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UBP in the press 18.11.2021

Is inflation a real concern for credit markets?

Is inflation a real concern for credit markets?

Institutional Money (8.11.2021) - Coming into the final quarter of the year, our view had been that the economic recovery would allow central banks to start guiding towards less accommodative policies, and that this would provide room for rates to rise. 


This was particularly apparent at the front end of the US rate curve, with the Fed’s market pricing being well behind its own dot plot projections. This defensive view on duration remains intact and has been backed up by the growing inflation theme. Although we ultimately anticipate that inflation will be contained in the medium term, the shifts in consumer behaviour that we have seen since the pandemic began are unlikely to revert back overnight and this could keep bottlenecks in place in the short term.

We continue to view the macro backdrop as a positive environment for credit markets, as, although central banks are reducing their stimulus measures, we still expect their actions to be gradual and we therefore do not anticipate an aggressive tightening in financial conditions as a result. This should allow investors to instead focus on credit fundamentals, which have been improving in light of strong earnings and prudent balance sheet management. We would also emphasise that modest inflationary pressures can actually be good for corporates, as our analysis indicates that over 80% of the EUR IG market should see a neutral-to-positive impact from inflation. One of the largest beneficiaries of this higher-rate environment will be financials and we continue to see subordinated financial debt, in particular AT1s and high-yield, as being attractive given current valuations and solid fundamentals. 

Looking at the latest inflation dynamics in more detail, we view the recent upward move in prices as a consequence of the change in behaviour due to the pandemic, which has led to shifts in consumption and created bottlenecks. For example, since the pandemic began, demand for products from Asia has increased, resulting in a global export imbalance and surging freight costs. This behavioural shift is still in play, given that mobility is lower than before the pandemic despite reduced Covid fears, and this also appears to be a reason why the labour market is yet to fully recover, despite continued demand for workers.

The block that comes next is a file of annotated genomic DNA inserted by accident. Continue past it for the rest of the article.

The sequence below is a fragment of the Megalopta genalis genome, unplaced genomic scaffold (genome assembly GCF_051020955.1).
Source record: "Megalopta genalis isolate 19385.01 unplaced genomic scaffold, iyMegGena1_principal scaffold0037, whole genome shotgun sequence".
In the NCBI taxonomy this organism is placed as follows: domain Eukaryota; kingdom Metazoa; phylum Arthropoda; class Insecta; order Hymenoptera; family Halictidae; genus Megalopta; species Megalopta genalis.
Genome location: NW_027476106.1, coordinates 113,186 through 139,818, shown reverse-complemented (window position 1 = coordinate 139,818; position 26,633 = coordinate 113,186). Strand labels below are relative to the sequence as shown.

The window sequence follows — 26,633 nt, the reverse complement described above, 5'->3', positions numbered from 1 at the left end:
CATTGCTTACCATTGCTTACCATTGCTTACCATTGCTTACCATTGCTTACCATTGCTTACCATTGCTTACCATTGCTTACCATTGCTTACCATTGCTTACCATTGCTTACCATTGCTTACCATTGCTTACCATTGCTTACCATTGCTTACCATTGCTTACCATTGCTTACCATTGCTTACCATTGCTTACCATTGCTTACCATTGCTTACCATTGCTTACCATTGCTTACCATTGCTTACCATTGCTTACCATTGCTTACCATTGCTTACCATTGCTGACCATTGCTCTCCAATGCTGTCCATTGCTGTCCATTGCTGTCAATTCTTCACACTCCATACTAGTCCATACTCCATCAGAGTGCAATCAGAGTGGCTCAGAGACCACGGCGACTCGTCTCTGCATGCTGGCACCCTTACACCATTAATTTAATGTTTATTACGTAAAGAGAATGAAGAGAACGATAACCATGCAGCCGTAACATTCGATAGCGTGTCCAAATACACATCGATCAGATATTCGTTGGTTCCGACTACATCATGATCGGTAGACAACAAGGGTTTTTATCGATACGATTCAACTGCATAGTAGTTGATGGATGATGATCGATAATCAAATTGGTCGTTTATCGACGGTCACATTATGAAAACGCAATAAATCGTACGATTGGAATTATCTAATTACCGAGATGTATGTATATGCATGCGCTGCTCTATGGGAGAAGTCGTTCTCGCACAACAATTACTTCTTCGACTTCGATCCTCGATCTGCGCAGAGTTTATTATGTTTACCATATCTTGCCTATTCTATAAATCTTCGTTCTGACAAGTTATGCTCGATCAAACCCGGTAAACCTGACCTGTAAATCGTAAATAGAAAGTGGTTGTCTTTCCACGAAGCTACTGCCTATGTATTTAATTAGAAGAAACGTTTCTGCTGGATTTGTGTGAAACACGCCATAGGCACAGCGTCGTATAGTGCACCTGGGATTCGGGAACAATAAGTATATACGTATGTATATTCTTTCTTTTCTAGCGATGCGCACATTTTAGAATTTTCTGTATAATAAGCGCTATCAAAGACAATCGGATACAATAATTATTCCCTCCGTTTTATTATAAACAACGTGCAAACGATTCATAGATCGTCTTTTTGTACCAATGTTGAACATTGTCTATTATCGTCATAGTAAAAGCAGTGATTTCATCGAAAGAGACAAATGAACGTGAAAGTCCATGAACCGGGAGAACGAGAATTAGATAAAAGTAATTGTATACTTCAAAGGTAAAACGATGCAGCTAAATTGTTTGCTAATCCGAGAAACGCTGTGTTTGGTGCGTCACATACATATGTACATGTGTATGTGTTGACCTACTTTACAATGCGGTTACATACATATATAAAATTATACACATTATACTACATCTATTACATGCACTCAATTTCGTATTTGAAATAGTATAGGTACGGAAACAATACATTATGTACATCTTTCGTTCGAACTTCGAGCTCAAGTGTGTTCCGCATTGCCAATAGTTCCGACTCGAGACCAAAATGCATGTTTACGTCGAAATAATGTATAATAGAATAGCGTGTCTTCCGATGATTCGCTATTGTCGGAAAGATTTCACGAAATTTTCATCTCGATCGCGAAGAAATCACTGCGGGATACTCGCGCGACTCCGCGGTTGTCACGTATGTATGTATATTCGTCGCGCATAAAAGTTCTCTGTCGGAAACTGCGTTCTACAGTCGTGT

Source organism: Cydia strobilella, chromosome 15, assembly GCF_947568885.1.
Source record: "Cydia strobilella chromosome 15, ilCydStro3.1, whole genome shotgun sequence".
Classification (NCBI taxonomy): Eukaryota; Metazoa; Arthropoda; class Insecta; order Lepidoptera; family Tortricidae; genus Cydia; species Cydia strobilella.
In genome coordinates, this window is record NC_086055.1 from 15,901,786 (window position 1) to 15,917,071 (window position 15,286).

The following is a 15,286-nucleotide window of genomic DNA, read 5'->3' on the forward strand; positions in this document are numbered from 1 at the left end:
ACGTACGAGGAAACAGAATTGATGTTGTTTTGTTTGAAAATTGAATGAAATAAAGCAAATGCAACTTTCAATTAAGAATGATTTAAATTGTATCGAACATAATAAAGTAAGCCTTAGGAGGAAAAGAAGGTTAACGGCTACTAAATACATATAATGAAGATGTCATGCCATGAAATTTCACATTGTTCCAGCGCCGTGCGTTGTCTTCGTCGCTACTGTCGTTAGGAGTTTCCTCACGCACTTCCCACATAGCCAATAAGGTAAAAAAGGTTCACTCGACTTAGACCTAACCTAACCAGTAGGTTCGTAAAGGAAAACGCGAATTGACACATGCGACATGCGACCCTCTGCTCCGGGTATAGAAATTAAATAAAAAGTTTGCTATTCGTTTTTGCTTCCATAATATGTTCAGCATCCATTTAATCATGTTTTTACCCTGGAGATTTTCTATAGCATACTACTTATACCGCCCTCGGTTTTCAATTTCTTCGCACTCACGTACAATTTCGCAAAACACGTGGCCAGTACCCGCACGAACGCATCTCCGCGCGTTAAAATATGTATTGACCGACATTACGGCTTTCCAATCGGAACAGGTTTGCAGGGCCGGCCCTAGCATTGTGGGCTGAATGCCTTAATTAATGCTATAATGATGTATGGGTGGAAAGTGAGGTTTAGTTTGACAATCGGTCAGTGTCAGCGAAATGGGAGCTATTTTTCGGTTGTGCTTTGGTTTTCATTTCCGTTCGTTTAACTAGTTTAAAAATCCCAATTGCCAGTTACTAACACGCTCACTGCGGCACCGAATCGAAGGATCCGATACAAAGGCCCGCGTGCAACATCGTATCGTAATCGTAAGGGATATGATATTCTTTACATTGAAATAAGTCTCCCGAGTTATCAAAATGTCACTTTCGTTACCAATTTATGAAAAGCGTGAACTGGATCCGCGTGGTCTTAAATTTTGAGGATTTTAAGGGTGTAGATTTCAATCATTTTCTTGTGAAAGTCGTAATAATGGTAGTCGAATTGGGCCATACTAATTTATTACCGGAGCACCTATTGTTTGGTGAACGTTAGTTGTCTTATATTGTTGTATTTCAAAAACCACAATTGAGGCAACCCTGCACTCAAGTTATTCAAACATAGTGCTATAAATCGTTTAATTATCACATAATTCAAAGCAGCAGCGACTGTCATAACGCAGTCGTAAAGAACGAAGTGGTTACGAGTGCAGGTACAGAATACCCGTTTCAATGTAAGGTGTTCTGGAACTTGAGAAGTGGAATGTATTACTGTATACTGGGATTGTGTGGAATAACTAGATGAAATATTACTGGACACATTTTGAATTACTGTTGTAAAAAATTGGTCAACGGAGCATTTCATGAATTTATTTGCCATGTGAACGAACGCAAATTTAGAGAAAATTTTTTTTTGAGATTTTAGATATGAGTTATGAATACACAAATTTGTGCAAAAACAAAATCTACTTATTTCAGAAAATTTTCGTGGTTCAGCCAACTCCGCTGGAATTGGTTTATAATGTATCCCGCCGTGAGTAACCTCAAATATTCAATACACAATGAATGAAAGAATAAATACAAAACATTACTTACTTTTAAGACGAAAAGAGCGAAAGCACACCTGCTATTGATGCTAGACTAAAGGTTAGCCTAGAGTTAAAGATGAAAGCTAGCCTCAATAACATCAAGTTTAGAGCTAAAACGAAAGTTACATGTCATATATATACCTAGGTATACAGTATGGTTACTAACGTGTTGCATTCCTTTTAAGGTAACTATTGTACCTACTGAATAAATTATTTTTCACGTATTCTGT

As we look ahead, we therefore see consumer behaviour as a key input in determining how long above-target inflation will last. If, for instance, consumer behaviour reverts back to how it was before to the pandemic in the coming months now that Covid cases appear to be under control with the vaccine rollout having progressed globally, then, in this scenario, we would also expect inflation to return towards more normal levels in the coming months. This is clearly the view shared by the Fed and the ECB based on their latest forecasts. If, however, these shifts in behaviour and demand are more permanent, then the capacity will need to be built to deal with them. If, for example, we look at semiconductors, estimates suggest that it would take around two years for the necessary capacity to be built up to match the demand needs. Once built, this should also then alleviate price pressures and eventually allow inflation to remain contained in the medium term. 

We also think it is important to stress that modest inflationary pressures can actually be seen in a positive light. As mentioned above, only a small portion of the EUR IG credit market will see a negative impact from inflation. The sectors that will suffer are those most vulnerable to higher raw material, energy and labour costs. However, in contrast, we expect bank profitability to benefit from higher interest rates, and oil & gas producers to capitalise on higher energy prices. For sovereigns, inflation is coming at a time when budget deficits have widened due to the social support provided during the pandemic and therefore inflation could help cushion these deficits.

Turning to central banks, we see higher inflation as actually providing them with the opportunity to finally lift rates off the zero lower bound. This is crucial, as it will provide them with ammunition down the line to cut rates once again when the next recession hits, providing another monetary support tool beyond just the balance sheet. Although inflation risks have risen, crucially, the reaction function of policymakers to inflation has also changed; for example, the Fed’s average inflation targeting framework provides them with the flexibility to not tighten policy aggressively, despite core PCE being above target. This is in stark contrast to what we have seen during previous inflationary episodes and should be seen as a source of comfort for markets. 

In summary, whilst inflation fears have clearly risen of late, we anticipate that prices will be contained in the medium term and modest inflationary pressures in the interim could actually be positive for credit markets. We therefore remain positive on credit, having a preference for the high-beta segment, such as subordinated financial debt and high yield, whilst seeing room for rates to rise, particularly at the front end of curves, as central banks have passed peak stimulus.


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Philippe Graüb
Head of Global Fixed Income 
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